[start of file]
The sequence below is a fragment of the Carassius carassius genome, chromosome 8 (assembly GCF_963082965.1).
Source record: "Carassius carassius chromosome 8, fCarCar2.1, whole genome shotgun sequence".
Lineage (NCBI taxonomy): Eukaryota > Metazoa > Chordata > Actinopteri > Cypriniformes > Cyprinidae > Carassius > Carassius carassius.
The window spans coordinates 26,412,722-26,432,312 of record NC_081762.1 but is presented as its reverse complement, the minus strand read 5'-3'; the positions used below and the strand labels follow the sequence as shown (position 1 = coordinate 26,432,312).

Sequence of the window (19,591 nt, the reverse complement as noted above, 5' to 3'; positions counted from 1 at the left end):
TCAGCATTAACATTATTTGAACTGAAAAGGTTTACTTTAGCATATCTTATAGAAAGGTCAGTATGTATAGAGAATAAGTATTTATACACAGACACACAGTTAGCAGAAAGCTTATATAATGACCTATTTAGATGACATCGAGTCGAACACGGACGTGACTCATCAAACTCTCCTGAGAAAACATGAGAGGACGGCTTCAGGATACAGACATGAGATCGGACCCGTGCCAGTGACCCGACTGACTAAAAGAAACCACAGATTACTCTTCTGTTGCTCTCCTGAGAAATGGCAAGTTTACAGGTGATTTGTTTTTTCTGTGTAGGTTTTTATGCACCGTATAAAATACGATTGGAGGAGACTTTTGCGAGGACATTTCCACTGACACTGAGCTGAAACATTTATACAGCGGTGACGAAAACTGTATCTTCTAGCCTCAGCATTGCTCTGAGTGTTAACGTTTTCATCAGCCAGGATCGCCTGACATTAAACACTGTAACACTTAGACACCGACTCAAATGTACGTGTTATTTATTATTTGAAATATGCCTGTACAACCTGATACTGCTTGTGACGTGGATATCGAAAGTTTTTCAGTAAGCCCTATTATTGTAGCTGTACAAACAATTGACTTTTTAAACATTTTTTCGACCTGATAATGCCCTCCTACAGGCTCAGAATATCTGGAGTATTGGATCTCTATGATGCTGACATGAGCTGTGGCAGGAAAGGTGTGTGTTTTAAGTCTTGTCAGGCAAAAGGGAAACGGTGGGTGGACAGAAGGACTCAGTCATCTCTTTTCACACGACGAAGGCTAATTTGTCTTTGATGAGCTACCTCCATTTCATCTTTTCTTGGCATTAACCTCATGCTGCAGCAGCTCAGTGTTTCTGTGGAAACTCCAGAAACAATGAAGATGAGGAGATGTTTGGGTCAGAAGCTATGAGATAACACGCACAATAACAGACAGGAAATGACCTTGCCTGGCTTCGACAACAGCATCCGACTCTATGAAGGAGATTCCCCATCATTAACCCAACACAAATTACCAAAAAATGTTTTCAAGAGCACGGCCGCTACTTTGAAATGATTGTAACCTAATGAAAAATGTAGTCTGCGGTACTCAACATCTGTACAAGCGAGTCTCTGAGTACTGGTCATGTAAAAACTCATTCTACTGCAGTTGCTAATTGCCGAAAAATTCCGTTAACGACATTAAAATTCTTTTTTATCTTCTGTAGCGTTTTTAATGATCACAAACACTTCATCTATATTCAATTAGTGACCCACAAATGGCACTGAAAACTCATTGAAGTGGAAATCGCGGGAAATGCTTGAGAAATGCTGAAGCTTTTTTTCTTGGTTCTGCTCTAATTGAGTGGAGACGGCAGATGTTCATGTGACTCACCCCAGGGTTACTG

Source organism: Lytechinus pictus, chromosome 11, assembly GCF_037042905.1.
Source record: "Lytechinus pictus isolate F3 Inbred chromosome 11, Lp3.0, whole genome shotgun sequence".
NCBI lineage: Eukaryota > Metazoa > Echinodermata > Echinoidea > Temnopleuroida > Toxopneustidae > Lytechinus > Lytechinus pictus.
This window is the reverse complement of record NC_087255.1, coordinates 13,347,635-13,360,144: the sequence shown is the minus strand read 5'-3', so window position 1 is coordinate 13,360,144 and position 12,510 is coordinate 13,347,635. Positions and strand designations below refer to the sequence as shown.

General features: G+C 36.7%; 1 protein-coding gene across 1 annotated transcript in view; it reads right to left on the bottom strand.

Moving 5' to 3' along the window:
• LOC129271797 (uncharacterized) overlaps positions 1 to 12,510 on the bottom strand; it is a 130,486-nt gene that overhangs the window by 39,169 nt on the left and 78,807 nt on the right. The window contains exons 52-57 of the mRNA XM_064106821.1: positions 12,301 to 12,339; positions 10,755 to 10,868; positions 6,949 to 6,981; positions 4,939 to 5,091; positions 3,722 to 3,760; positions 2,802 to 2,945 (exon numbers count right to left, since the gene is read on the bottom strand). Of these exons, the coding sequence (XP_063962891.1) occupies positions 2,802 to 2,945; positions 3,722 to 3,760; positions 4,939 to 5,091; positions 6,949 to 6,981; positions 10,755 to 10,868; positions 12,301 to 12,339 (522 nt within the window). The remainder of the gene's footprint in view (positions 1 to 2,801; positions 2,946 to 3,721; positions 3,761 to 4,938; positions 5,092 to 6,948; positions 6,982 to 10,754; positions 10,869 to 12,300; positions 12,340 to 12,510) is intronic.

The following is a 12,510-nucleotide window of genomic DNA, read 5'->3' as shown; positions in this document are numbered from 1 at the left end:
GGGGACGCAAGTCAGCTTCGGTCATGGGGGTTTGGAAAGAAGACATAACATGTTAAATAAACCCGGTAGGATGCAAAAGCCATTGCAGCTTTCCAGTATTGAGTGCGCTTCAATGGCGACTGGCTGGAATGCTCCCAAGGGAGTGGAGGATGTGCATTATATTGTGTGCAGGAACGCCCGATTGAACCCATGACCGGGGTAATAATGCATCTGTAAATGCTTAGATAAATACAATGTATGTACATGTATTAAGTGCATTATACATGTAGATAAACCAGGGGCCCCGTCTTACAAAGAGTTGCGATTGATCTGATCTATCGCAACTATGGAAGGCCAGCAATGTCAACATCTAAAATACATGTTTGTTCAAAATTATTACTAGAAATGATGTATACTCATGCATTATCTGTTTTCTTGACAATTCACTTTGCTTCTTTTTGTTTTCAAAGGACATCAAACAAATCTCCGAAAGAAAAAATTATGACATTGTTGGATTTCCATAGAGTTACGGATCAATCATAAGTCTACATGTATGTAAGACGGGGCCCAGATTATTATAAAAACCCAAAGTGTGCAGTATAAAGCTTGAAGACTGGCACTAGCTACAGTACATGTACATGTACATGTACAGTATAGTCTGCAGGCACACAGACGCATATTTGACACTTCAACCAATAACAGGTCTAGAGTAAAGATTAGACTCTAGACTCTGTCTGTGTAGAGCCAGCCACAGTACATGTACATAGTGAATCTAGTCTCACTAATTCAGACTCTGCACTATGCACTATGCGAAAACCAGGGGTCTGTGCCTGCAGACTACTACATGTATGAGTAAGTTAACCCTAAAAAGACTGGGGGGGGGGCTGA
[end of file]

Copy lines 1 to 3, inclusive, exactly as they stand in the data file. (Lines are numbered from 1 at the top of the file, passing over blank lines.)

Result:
The sequence below is a fragment of the Carassius carassius genome, chromosome 8 (assembly GCF_963082965.1).
Source record: "Carassius carassius chromosome 8, fCarCar2.1, whole genome shotgun sequence".
Lineage (NCBI taxonomy): Eukaryota > Metazoa > Chordata > Actinopteri > Cypriniformes > Cyprinidae > Carassius > Carassius carassius.